Mindshare@SXSWi: Interview with Ben Lerer, CEO of Group Nine Media

At SXSWi, Mindshare’s Gabriella Kaplan sat down for a Q&A with Ben Lerer, CEO of Group Nine Media (which owns brands including Thrillist, NowThis, The Dodo and Seeker). Check out Lerer’s thoughts below on influencer marketing, content distribution, and more. 

Q: As more brands invest in influencers and their engaged audiences, what are your opinions on using influencers to move the needle?
Media is becoming democratized and the rise of influencers is the clearest example of that. I believe influencers can be super valuable for brands. They have enormous followings, incredible engagement and lots of trust with their audiences. But this is only really effective with the right influencers. It’s important to work with people that have a true connection to the DNA of your brand, and not just take a shotgun approach, choosing someone just because they have a large social following. You find the right influencers, under the right circumstances and it can be an amazing tool.

Q: They say that content is king, and brands are finally starting to see that. How do you think brands can create successful, authentic content to break through all the noise?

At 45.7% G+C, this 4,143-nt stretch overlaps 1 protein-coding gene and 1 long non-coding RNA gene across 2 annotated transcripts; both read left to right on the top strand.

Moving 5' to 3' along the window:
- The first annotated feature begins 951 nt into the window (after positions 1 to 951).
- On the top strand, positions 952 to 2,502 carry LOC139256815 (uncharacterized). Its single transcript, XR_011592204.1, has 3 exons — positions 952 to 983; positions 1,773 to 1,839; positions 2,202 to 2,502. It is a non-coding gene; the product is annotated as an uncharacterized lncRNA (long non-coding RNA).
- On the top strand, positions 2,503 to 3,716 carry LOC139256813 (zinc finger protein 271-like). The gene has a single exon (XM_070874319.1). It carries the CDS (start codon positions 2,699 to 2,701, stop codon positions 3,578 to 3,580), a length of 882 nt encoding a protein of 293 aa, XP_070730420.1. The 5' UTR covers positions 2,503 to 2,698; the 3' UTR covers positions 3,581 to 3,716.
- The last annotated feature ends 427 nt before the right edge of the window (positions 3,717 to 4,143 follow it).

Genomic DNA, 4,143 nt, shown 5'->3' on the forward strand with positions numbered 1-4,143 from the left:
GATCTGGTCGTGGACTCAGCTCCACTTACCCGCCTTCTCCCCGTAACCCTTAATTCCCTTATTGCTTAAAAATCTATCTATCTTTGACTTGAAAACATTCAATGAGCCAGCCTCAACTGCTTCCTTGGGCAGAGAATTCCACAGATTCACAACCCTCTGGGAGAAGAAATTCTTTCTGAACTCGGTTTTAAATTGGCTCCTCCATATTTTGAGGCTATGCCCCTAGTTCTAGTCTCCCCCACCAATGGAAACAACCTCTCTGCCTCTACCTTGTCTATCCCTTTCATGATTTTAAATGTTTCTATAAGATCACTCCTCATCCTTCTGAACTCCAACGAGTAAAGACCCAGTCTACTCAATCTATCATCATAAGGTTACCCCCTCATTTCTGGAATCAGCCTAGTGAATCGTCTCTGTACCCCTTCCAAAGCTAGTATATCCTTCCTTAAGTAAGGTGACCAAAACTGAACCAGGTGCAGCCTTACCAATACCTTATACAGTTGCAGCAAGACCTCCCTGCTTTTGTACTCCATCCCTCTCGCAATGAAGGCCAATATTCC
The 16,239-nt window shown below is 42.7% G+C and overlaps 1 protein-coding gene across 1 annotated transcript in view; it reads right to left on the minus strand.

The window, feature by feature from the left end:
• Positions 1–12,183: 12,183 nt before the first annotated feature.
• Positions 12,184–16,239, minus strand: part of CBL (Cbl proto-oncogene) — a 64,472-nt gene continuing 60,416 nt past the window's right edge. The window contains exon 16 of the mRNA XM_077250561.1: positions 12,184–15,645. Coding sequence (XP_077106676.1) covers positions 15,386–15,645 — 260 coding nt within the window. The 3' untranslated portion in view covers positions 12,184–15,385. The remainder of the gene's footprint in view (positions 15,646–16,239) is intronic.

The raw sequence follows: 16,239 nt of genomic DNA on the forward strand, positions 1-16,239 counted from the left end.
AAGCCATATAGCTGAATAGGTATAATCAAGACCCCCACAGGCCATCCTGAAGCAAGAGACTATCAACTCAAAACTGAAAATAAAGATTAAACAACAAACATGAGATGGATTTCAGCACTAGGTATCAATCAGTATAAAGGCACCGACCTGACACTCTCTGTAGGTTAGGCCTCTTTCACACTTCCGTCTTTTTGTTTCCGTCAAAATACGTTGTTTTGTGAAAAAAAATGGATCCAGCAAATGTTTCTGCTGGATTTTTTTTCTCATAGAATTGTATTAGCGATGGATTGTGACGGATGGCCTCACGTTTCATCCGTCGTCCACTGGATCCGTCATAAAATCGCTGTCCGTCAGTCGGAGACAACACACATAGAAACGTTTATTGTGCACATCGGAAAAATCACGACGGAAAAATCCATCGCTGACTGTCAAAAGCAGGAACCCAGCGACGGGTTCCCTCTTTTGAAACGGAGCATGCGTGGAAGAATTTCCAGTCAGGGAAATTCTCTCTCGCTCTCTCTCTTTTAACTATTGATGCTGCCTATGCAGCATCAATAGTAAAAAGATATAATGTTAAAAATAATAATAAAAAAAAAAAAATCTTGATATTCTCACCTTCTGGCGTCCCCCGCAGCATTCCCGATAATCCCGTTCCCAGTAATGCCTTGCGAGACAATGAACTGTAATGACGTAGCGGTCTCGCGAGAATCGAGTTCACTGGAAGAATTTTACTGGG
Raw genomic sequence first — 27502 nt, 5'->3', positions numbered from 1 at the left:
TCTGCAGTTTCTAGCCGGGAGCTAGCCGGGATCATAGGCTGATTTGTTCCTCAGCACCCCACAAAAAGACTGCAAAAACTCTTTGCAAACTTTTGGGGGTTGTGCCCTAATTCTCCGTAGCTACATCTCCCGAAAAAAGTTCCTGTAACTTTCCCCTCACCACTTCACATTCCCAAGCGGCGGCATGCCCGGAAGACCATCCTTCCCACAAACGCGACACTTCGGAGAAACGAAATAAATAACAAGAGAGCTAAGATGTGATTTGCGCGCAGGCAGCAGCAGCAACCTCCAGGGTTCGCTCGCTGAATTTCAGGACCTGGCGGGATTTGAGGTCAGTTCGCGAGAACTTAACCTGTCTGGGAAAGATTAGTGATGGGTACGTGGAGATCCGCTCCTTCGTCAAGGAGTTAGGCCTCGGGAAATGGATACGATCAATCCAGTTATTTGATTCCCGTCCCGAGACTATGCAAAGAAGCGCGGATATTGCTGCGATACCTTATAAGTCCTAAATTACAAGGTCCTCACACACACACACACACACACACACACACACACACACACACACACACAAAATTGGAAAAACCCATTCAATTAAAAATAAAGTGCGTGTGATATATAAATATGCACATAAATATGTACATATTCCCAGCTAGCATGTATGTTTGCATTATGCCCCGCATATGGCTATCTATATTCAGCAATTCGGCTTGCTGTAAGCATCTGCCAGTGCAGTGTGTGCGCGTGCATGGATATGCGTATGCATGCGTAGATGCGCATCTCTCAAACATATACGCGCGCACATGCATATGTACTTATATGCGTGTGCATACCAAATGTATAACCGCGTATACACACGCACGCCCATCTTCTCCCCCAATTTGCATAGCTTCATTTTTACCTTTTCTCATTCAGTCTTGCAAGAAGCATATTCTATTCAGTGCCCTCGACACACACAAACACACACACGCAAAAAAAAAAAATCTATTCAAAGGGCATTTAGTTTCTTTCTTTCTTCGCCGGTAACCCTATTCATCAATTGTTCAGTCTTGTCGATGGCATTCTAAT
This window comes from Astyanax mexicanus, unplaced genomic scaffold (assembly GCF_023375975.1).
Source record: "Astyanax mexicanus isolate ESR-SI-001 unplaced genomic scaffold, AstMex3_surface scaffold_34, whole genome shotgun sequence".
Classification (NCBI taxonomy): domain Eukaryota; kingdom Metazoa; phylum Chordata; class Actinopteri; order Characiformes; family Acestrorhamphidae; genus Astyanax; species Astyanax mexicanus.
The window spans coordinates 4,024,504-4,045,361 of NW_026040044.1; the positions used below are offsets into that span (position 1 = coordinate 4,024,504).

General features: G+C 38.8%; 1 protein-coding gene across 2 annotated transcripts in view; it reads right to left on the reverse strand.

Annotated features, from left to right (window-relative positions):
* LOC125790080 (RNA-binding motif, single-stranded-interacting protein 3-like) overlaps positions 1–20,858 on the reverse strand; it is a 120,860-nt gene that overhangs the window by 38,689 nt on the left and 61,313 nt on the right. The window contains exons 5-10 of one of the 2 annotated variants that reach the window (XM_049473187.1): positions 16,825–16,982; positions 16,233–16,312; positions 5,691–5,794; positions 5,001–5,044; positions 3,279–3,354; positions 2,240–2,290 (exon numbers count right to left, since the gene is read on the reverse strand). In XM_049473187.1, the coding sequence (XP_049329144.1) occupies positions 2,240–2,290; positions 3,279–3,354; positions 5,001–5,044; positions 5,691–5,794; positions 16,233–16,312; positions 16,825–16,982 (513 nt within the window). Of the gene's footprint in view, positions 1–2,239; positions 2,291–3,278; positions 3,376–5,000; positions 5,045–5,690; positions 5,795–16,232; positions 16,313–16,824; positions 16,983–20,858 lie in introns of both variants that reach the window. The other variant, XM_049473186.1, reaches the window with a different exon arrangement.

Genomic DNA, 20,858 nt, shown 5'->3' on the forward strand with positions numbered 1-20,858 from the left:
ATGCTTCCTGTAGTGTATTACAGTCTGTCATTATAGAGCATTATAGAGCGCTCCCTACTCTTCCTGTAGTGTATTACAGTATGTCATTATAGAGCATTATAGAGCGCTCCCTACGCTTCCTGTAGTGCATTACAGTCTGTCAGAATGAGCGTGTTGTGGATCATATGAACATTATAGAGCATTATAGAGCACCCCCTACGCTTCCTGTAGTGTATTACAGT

Content is king—that’s definitely something that we’ve believed for a long time. But I think the real key is focusing on the distribution pipes. Today, there are so many places that people can consume content – be it on Facebook, Instagram, Twitter, Snapchat, YouTube, etc. I think it’s crucial for brands to not be in a mindset where they think they can just create advertising and pay to cram it down people’s throats. Instead of thinking of these pipes as places to simply buy media, they should think of these as channels to program, create and distribute great content that their customers will love.

Q: With consumers using mobile to browse the web, shop, watch TV, etc., how do you think the mobile advertising landscape compares to desktop? Do you think it’s more difficult to engage a user when they’re on the go?
The way I see it is: you’re not allowed to decide that it’s harder to engage people in mobile. Mobile is the first screen now. The phone is becoming the new television. I think of Facebook, Snapchat, YouTube, and Instagram as modern versions of what the MVPDs have been for the last 30 years in cable.  That is where all of, or a vast majority of, your energy needs to go right now, because that’s where young people are spending their time. Of course, there are challenges around screen size and the ways that people engage. And in many cases, mobile advertising is easier to avoid when it’s done poorly. But it’s imperative for advertisers today to figure out how to create content that can be a part of their consumers’ daily lives and actually add value. It’s not a strategy. It needs to be THE strategy for brands.

Q: If you could describe your company in a tweet, what would it be?
If I had to describe Group Nine in 140 characters: we’re a family of brands that people love, at the intersection of mobile, social, and digital.